HERBS FOR HEALTH MANAGEMENT

Herbs are a foundational root in medicine and health treatments, dating back thousands of years throughout every culture around the world. Modern Western herbalism comes from ancient Egypt. The Greeks developed a comprehensive philosophy of herbal medicine by 100 BCE and the Romans built upon it to create a variety of medical practices, some of which are still used today.

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ALTERNATIVE MEDICINE IMPACTS PSYCHOLOGICAL HARDINESS

Psychological hardiness is an individual’s resistance to stress, anxiety and depression. It includes the ability to withstand grief and accept the loss of loved ones. Alternative medicine is a more popular term for health and wellness therapies that have typically not been part of conventional Western medical approaches but are often used along with conventional medicinal protocols.  Coping and dealing with stress in a positive manner play a major role in maintaining the balance needed for health and well-being.

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ALTERNATIVE REMEDIES FOR ANXIETY AND DEPRESSION

Interest in complimentary and alternative medicine (CAM) is increasing as consumers and health care professionals search for additional ways to treat anxiety, depression and other mental health disorders. Some of these remedies include:

St. John’s Wort.  More than 30 studies show it to be effective for treatment of mild forms of depression,…

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Dr. Jonathan Graff-Radford with the Mayo Clinic says, “Musical memories are often preserved in Alzheimer’s disease because key brain areas linked to musical memory are relatively undamaged by the disease.”


Not only does music relieve stress, reduce anxiety and depression, it can also reduce agitation.


“Music can also benefit caregivers by reducing anxiety and distress, lightening the mood and providing a way to connect with loved ones who have Alzheimer’s disease — especially those who have difficulty communicating,” Graff-Radford said.


Graff-Radford suggests trying the following ideas:



Music will not change your loved one’s cognitive abilities, but it might help them to have moments of joy and can improve your quality of life with them.


References


Turn on the radio, throw on some headphones, crank up the tunes and what happens? Your body reacts to it – toes and fingers start to tap, your head and shoulders begin to bob. You might find yourself singing along. Before you know it, music has taken over and your body is now along for the ride. Regardless of age or physical wellbeing, our bodies respond to music.


Researchers have discovered music can have potent emotional, physical and social benefits for those living with Alzheimer’s disease. Music is an effective, easy-to-use tool that has proven results. Research shows while dementia causes progressive memory loss and impairment, memory for music remains. Music helps people in all stages of dementia connect with fond memories. For many, music can also shift mood, manage agitation and help with motor movements.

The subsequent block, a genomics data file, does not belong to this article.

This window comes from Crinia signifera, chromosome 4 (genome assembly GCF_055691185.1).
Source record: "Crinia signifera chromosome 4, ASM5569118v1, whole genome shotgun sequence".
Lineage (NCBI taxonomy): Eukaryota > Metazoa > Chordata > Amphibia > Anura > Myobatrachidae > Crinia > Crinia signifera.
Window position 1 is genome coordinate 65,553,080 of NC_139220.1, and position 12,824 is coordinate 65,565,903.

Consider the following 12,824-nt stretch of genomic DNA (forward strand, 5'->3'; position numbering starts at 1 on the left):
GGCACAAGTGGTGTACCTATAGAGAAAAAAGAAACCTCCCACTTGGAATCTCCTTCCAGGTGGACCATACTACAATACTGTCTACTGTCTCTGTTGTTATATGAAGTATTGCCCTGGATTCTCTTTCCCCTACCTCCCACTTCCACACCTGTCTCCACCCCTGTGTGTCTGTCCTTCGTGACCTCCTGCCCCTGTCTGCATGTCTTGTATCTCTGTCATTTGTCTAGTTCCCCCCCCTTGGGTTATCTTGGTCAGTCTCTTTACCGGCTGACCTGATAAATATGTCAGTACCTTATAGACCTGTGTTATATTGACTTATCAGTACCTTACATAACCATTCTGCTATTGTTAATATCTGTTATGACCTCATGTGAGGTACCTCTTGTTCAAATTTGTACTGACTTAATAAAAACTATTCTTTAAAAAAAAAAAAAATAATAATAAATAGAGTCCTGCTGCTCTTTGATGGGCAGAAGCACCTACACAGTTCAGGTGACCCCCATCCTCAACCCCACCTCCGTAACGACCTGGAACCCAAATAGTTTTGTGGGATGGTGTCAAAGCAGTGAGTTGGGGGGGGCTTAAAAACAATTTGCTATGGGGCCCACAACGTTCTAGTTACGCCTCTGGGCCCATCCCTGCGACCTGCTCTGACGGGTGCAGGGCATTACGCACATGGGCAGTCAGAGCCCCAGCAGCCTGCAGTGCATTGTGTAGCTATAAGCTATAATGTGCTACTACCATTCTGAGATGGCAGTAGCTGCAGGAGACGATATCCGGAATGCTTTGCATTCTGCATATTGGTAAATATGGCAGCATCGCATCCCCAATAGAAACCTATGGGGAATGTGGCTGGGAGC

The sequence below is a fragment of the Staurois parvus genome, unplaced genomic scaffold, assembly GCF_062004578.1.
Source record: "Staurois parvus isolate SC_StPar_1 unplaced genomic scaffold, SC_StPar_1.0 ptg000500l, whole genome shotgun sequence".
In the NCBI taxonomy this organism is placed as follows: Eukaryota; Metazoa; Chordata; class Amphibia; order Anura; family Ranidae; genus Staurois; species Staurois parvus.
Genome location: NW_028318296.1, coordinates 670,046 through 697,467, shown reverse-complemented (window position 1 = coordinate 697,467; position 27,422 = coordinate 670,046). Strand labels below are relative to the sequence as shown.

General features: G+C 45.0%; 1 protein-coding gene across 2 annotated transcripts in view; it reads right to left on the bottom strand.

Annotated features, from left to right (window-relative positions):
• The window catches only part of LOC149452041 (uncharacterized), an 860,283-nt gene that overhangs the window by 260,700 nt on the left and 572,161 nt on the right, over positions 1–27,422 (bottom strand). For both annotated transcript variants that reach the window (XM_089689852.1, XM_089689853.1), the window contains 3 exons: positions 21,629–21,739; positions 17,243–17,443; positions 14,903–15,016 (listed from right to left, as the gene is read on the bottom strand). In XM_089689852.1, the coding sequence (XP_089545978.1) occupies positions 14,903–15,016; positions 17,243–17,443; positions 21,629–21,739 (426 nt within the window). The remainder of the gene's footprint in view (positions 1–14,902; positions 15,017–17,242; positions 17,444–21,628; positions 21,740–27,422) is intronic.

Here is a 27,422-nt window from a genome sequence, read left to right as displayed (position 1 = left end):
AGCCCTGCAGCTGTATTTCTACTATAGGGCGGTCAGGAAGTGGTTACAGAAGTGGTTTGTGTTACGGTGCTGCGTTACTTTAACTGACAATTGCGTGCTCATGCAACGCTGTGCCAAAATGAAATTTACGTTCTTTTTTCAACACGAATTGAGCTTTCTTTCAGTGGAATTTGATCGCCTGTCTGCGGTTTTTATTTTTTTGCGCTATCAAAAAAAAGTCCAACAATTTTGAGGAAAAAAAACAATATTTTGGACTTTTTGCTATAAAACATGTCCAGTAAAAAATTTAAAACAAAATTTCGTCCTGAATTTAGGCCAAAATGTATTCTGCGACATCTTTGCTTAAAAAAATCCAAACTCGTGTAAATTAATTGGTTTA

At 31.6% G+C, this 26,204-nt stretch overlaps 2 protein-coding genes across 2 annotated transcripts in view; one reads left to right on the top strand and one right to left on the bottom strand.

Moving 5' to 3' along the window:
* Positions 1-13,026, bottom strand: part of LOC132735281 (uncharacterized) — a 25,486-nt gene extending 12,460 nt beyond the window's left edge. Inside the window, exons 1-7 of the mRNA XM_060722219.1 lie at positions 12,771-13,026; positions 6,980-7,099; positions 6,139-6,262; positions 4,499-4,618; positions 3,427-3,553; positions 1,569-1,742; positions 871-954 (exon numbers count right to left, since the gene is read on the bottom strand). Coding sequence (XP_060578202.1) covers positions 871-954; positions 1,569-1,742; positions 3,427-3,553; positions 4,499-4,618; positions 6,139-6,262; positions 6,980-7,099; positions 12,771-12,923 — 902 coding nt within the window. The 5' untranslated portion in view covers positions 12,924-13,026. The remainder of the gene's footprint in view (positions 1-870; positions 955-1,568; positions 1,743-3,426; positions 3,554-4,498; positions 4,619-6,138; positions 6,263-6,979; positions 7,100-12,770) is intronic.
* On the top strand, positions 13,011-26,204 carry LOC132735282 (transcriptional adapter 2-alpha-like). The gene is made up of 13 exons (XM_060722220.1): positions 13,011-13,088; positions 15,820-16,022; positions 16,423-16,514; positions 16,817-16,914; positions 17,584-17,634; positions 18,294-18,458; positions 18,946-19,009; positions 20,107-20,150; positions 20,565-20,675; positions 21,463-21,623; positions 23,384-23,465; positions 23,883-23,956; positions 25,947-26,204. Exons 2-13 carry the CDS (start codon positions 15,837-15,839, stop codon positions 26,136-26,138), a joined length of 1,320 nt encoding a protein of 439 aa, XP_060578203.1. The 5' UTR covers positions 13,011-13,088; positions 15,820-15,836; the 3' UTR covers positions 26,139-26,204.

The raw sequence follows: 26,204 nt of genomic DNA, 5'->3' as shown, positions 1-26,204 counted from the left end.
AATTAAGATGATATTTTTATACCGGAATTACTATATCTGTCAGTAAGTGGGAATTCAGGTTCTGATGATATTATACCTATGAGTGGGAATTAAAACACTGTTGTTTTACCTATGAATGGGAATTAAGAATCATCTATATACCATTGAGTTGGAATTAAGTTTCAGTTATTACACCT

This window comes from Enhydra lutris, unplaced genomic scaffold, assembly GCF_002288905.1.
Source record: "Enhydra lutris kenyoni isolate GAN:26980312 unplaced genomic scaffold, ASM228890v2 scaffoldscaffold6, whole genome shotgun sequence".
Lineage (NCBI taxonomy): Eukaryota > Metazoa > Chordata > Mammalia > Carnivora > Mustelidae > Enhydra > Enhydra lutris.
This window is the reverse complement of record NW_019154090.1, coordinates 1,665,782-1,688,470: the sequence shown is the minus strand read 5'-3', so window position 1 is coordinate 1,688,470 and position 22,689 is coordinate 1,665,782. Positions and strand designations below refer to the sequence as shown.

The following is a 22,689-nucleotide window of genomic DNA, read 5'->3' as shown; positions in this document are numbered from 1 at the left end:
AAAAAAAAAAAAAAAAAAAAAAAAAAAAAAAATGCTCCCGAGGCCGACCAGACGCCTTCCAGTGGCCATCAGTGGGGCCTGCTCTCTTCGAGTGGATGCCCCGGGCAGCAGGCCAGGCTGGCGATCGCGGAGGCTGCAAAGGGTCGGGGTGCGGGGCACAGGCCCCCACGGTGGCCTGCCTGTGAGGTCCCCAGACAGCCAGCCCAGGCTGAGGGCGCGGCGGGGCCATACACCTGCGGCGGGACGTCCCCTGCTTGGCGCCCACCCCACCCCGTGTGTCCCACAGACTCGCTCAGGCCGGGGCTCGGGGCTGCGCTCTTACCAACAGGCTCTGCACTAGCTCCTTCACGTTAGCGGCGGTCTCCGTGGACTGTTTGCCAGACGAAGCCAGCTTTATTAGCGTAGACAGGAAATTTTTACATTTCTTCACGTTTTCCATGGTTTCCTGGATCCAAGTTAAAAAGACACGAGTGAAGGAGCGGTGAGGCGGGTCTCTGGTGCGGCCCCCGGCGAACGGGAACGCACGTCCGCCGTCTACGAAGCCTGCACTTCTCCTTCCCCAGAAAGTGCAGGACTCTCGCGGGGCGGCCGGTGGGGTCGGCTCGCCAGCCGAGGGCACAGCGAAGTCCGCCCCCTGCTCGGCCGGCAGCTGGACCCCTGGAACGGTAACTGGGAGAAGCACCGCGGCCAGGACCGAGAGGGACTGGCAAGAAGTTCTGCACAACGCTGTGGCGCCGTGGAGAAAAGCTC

In one study, researchers discovered music therapy lowers stress levels and significantly decreases depression and anxiety. They concluded music therapy can be an effective alternative medicine to improve emotional variables in Alzheimer’s patients.


Dan Cohen, director of Music and Memory, says music is the “most fast-acting” non-drug approach to improving the lives of all persons with dementia, Parkinson’s disease, depression and other behavioral challenges, even for those in pain.

CAN MUSIC HELP PEOPLE WHO HAVE ALZHEIMERS DESEASE?

Music has been found to stimulate parts of the brain. Studies have demonstrated music enhances the memory of Alzheimer’s patients. One study conducted at the University of California Irvine discovered the memories of Alzheimer’s patients improved when they listened to classical music. In studying the work of The Sing for the Moment Choir movement, researchers discovered singing, especially with others, provides persons with Alzheimer’s and related dementia an opportunity to socialize, connect and inspire others to sing also.


Music can have a positive effect on one’s emotional state. Melissa Davis, a music specialist at the Arc of Monroe’s Ballantyne Day Service, say she has seen the positive effects music has on their Alzheimer patients. “I’ve seen a woman, quiet, lost in the deep dark recesses of her mind, spring to life upon hearing her favorite song and sing full voice, in perfect tune with as much if not more enthusiasm than Diana Ross herself,” she said. “I know a woman who moves and dances with reckless abandon any time the song ‘The Power’ is played. I’ve seen a man who cries for better times when he hears a song that reminds him of his past and he whispers, ‘That’s an old-timer’s song’ in my ear. I’ve seen a woman, who normally lacks any sense of self-esteem, get up in front of a large group of her peers and belt out ‘Take Me Home, Country Roads’ like nobody’s business.”